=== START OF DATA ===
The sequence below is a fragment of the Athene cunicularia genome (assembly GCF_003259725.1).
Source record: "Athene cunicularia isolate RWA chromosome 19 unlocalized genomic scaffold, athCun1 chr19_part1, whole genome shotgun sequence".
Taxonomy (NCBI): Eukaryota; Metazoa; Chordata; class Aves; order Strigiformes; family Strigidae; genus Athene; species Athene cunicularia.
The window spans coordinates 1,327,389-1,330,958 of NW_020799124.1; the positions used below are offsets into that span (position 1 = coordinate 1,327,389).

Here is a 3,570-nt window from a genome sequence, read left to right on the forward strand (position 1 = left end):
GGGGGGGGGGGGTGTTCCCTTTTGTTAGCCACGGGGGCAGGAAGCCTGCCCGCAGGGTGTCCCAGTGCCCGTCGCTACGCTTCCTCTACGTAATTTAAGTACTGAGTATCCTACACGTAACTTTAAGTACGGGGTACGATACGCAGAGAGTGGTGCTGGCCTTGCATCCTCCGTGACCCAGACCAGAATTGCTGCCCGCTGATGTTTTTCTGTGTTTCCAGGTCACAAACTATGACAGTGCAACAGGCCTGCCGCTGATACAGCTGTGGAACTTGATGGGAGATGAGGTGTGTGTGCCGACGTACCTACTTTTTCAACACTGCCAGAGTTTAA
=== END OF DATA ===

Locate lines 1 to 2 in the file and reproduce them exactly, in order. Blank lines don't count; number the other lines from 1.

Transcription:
The sequence below is a fragment of the Athene cunicularia genome (assembly GCF_003259725.1).
Source record: "Athene cunicularia isolate RWA chromosome 19 unlocalized genomic scaffold, athCun1 chr19_part1, whole genome shotgun sequence".